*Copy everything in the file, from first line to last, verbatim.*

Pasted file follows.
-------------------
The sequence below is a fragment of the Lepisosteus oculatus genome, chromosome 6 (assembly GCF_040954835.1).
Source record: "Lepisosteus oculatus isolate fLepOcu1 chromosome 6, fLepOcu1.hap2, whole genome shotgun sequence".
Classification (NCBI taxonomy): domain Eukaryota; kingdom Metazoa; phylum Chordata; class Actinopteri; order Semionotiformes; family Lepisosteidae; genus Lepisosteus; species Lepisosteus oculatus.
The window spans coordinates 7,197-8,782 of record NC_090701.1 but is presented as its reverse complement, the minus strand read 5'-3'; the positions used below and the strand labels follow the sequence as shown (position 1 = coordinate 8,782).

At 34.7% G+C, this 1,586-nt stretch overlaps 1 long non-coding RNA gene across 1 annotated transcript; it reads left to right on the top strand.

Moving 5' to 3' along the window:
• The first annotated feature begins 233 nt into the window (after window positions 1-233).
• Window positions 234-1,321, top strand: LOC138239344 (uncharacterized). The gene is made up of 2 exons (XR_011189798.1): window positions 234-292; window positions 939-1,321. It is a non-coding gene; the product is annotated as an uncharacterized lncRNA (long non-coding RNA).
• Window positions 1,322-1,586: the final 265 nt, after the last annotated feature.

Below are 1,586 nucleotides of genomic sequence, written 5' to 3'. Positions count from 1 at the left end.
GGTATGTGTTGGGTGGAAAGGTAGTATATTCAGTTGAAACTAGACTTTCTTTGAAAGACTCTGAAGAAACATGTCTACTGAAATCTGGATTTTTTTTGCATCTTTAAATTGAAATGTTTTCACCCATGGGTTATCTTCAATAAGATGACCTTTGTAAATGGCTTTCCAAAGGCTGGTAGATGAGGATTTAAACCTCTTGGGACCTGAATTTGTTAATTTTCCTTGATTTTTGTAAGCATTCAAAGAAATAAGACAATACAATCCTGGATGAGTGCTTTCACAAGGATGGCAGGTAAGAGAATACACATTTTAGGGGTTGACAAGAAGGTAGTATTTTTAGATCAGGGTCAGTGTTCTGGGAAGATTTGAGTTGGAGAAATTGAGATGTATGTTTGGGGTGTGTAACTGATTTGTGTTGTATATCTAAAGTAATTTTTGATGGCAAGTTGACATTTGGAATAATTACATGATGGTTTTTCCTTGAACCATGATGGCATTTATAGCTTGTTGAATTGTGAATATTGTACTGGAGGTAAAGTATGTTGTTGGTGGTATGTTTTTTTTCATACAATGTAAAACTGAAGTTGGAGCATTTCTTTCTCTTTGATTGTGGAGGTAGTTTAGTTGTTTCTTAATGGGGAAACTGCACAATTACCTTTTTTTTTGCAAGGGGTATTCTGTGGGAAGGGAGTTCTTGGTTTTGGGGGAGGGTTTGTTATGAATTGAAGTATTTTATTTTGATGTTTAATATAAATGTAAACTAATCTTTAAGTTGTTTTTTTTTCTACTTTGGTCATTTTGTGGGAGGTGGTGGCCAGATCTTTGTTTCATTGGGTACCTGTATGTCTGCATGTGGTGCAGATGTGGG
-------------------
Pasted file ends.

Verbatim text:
The sequence below is a fragment of the Lepisosteus oculatus genome, chromosome 6 (assembly GCF_040954835.1).
Source record: "Lepisosteus oculatus isolate fLepOcu1 chromosome 6, fLepOcu1.hap2, whole genome shotgun sequence".
Classification (NCBI taxonomy): domain Eukaryota; kingdom Metazoa; phylum Chordata; class Actinopteri; order Semionotiformes; family Lepisosteidae; genus Lepisosteus; species Lepisosteus oculatus.
The window spans coordinates 7,197-8,782 of record NC_090701.1 but is presented as its reverse complement, the minus strand read 5'-3'; the positions used below and the strand labels follow the sequence as shown (position 1 = coordinate 8,782).

At 34.7% G+C, this 1,586-nt stretch overlaps 1 long non-coding RNA gene across 1 annotated transcript; it reads left to right on the top strand.

Moving 5' to 3' along the window:
• The first annotated feature begins 233 nt into the window (after window positions 1-233).
• Window positions 234-1,321, top strand: LOC138239344 (uncharacterized). The gene is made up of 2 exons (XR_011189798.1): window positions 234-292; window positions 939-1,321. It is a non-coding gene; the product is annotated as an uncharacterized lncRNA (long non-coding RNA).
• Window positions 1,322-1,586: the final 265 nt, after the last annotated feature.

Below are 1,586 nucleotides of genomic sequence, written 5' to 3'. Positions count from 1 at the left end.
GGTATGTGTTGGGTGGAAAGGTAGTATATTCAGTTGAAACTAGACTTTCTTTGAAAGACTCTGAAGAAACATGTCTACTGAAATCTGGATTTTTTTTGCATCTTTAAATTGAAATGTTTTCACCCATGGGTTATCTTCAATAAGATGACCTTTGTAAATGGCTTTCCAAAGGCTGGTAGATGAGGATTTAAACCTCTTGGGACCTGAATTTGTTAATTTTCCTTGATTTTTGTAAGCATTCAAAGAAATAAGACAATACAATCCTGGATGAGTGCTTTCACAAGGATGGCAGGTAAGAGAATACACATTTTAGGGGTTGACAAGAAGGTAGTATTTTTAGATCAGGGTCAGTGTTCTGGGAAGATTTGAGTTGGAGAAATTGAGATGTATGTTTGGGGTGTGTAACTGATTTGTGTTGTATATCTAAAGTAATTTTTGATGGCAAGTTGACATTTGGAATAATTACATGATGGTTTTTCCTTGAACCATGATGGCATTTATAGCTTGTTGAATTGTGAATATTGTACTGGAGGTAAAGTATGTTGTTGGTGGTATGTTTTTTTTCATACAATGTAAAACTGAAGTTGGAGCATTTCTTTCTCTTTGATTGTGGAGGTAGTTTAGTTGTTTCTTAATGGGGAAACTGCACAATTACCTTTTTTTTTGCAAGGGGTATTCTGTGGGAAGGGAGTTCTTGGTTTTGGGGGAGGGTTTGTTATGAATTGAAGTATTTTATTTTGATGTTTAATATAAATGTAAACTAATCTTTAAGTTGTTTTTTTTTCTACTTTGGTCATTTTGTGGGAGGTGGTGGCCAGATCTTTGTTTCATTGGGTACCTGTATGTCTGCATGTGGTGCAGATGTGGG